If you enjoy Halloween, but want to stay away from the creepy things, you'll probably drive to Disneyland, but do not let the cute pumpkins fool you, Disneyland will be one of the most famous attractions in the scariest. Maria Mercedes Galuppo from Buzz60 offers more.
Disney Theme Parks attract people celebrating engagements, birthdays and even weddings, but the employees revealed is "the happiest place on earth" also popular for something else.
Custodians in Disneyland, Anaheim, California, and Walt Disney World, Orlando, Florida, claim that the famous parks are a favorite spot for guests to scatter the ashes of their loved ones, according to the Wall Street Journal.
In fact, the point of sale reports that it is so popular that the opportunity justifies its own code: HEPA cleanup.
The special cipher, which refers to the use of an ultrafine vacuum cleaner, is used at least once a month, administrators told the newspaper. This leads to visions of grandma or grandpa who spend eternity in a hoover.
The guests allegedly sneak into the ashes of their family members in plastic bags or pill bottles hidden in purses or backpacks. Once inside, they'll spread visitors across landscaping in the park, across flowerbeds and water rides, including Pirates of the Caribbean and It's a Small World.
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"The Haunted Mansion probably has so much human ash that it's not even funny," said a Disneyland Custodian of the magazine.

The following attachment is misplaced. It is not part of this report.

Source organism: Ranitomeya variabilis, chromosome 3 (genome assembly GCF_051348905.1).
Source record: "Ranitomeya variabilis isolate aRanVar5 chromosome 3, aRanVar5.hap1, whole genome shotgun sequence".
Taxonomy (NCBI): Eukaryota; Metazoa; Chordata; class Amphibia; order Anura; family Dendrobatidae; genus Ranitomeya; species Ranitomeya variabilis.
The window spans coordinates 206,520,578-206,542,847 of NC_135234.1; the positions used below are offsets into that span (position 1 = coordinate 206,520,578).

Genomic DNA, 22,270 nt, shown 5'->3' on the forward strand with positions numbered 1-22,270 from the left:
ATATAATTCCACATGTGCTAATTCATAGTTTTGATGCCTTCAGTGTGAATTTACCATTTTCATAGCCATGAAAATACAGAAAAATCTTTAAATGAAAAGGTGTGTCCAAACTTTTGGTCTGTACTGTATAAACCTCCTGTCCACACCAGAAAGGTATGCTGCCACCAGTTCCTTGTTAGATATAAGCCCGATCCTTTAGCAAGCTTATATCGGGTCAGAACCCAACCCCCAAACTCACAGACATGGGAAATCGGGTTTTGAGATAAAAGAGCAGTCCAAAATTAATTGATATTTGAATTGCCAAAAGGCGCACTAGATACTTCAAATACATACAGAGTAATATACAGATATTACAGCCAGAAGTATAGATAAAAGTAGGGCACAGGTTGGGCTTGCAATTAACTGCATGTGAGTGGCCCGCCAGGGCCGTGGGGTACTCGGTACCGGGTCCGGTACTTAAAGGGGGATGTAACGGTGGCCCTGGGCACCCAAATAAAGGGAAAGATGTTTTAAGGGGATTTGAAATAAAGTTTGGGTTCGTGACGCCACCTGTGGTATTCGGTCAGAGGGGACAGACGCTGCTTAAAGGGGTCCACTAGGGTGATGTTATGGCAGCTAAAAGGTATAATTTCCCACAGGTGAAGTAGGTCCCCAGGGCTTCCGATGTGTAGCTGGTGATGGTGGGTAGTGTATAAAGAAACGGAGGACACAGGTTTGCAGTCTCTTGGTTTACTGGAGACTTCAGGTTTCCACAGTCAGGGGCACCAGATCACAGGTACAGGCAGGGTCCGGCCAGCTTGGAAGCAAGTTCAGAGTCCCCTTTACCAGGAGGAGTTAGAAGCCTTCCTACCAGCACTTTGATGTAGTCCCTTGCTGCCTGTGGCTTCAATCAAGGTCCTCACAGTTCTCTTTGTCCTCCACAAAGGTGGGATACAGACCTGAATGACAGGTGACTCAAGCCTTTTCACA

When It Happens According to reports, employees say the trip is temporarily closed because of "technical difficulties".
Missouri-born Shanin Himebrook, 41, told the store that she wanted to rest her father near the Disney World gates earlier this year, to commemorate her summer trips together.
"He was not my tired cemetery father (at Disney World)," she said. "He said," Let's get you the mouse ears! Let's embroider your name in it! "It's like," I love this dad! Can we stay forever? "
USA TODAY turned to Disney Representatives to comment, but a spokesman told the Journal that" this type of behavior is strictly prohibited and unlawful "and every guest is indeed trapped
Anaheim Sgt. Police Department spokesman Sgt. Daron Wyatt affirmed to the publication that the officers at Disneyland have responded to calls "for ashes." The Orlando Police Department has responded to USA TODAY's request not answered.
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